Germany Recalls Myth That Created the Nation

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Each year some 100,000 people visit the Kalkriese museum, which does a good job of explaining the battle. This year, visitor numbers are likely to be well above the average. The museum shop is doing a brisk trade in souvenirs such as "Hard Hermann" sausages, replica Germanic drinking horns and "Varus Temptation Waffles."

But the myth of Hermann has lost its power in modern Germany. The old nationalism has been replaced by an easy-going patriotism that mainly manifests itself at sporting events like the soccer World Cup. Today's interest in Arminius mainly reflects curiosity about what really happened in that fateful September 2,000 years ago. "This is a historical thriller," said Söger.

"The myth of Hermann will continue to wane," said Bendikowski. "What will remain of him will be the experience of how a historical myth was created, and how a nation sought to invent itself by fabricating history. It may help us to understand ourselves and other nations better."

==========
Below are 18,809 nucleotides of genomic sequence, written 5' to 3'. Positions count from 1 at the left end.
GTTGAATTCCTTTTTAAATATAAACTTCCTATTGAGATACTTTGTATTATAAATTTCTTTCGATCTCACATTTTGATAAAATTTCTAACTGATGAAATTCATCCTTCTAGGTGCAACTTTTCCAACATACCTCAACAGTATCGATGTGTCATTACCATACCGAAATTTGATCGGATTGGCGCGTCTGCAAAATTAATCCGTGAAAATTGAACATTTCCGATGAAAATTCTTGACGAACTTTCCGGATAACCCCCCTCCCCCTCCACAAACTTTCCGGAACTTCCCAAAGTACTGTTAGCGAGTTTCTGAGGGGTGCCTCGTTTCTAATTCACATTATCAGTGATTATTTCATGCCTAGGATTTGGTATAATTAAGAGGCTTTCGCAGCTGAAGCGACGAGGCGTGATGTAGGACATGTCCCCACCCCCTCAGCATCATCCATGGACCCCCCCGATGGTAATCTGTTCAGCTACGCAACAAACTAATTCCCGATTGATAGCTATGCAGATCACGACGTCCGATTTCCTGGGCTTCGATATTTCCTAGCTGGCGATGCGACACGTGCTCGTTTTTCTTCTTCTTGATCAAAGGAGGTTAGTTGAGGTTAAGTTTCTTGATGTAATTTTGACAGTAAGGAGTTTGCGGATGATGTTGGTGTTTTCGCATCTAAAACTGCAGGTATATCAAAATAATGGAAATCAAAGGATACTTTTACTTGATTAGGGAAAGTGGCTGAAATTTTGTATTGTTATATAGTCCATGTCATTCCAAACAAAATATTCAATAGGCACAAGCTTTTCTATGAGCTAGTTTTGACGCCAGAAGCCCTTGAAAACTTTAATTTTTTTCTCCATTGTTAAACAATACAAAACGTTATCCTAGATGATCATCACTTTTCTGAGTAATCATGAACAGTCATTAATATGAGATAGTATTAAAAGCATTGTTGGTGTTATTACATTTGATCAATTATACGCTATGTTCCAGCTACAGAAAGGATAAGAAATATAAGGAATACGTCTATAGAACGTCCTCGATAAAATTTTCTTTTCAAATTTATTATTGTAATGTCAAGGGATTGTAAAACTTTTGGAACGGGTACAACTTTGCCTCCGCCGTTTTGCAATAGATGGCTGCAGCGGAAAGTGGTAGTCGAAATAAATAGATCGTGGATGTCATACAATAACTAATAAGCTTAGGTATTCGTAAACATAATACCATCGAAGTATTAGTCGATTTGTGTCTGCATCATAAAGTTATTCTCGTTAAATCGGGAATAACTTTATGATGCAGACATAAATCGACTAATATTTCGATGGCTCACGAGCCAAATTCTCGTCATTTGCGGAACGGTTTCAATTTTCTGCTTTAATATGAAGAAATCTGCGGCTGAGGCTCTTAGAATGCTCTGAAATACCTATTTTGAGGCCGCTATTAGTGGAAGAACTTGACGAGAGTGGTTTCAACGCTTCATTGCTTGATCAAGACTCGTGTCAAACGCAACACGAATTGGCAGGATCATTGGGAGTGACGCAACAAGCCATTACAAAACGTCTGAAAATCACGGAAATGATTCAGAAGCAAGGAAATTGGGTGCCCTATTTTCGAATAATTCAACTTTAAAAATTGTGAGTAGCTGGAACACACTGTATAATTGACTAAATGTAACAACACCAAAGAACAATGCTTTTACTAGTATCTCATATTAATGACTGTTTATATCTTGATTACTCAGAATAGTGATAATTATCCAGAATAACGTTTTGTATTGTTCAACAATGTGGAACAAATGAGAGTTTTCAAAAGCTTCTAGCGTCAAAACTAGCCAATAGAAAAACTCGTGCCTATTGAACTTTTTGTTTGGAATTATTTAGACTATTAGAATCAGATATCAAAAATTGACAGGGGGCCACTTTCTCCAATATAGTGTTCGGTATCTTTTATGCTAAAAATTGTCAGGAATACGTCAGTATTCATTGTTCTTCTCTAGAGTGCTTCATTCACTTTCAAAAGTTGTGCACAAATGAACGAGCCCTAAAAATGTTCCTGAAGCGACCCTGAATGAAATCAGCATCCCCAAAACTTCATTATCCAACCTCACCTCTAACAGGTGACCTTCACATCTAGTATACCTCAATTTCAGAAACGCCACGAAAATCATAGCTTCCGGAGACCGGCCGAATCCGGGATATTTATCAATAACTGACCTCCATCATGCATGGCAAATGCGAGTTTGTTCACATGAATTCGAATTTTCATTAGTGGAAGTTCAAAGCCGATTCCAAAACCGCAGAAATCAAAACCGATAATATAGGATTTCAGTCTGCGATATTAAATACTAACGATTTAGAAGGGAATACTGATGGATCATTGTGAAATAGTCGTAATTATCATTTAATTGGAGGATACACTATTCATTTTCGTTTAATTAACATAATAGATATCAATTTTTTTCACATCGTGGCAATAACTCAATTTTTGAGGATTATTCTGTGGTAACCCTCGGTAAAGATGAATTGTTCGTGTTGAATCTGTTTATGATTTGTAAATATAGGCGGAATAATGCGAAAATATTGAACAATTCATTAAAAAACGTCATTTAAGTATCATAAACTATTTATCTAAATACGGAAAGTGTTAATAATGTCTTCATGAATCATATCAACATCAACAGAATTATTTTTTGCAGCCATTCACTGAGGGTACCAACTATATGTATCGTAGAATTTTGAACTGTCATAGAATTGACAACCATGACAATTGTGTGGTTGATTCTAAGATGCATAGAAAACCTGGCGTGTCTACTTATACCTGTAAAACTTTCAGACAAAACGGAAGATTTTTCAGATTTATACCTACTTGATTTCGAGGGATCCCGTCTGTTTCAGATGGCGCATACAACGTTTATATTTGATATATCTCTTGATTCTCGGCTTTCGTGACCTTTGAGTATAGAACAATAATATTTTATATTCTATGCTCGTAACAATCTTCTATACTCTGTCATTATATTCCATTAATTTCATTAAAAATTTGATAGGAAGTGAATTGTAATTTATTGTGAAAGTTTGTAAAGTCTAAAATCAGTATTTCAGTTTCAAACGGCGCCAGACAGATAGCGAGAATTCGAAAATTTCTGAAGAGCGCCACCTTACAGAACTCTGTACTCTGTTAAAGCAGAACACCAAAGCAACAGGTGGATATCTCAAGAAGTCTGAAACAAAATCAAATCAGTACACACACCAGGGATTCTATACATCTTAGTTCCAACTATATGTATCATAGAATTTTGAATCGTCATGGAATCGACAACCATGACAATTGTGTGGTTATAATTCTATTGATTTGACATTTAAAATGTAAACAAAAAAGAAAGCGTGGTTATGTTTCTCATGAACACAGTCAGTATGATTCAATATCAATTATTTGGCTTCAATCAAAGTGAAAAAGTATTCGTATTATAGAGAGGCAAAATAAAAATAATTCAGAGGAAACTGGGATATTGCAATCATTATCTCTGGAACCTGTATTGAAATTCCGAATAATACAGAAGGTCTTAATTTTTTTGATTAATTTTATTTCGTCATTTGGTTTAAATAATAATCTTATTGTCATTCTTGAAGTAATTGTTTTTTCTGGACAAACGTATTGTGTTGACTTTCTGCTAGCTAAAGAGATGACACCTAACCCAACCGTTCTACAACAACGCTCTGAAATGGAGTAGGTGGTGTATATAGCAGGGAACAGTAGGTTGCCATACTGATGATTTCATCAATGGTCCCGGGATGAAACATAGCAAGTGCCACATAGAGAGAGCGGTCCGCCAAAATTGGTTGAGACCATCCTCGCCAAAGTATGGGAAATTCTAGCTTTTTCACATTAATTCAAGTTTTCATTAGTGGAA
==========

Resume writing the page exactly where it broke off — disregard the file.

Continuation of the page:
The Battle of Teutoburg Forest in 9 AD represents the birth of the German nation and is commemorated in this gigantic monument to the German tribal chieftain, Arminius or Hermann, completed in 1875 near the town of Detmold.


The presumed site of the battle was discovered near the village of Kalkriese in northwestern Germany, close to the city of Osnabrück, in the late 1980s. It is has been a major archaeological site for the past two decades.


Part of an earthen wall was found at Kalkriese which tied in with Roman accounts of how Germanic warriors lured the legions into a bottleneck between a morr and a wooded hill. The wall was built to aid the German ambush. Some of the wall has been restored to show what it would have looked like in that fateful September.


Susanne Wilbers-Rost, the chief archaeologist at Kalkriese, has helped uncover more than 5,000 artifacts including spear tips, crushed skulls and metal parts from Roman body armor.


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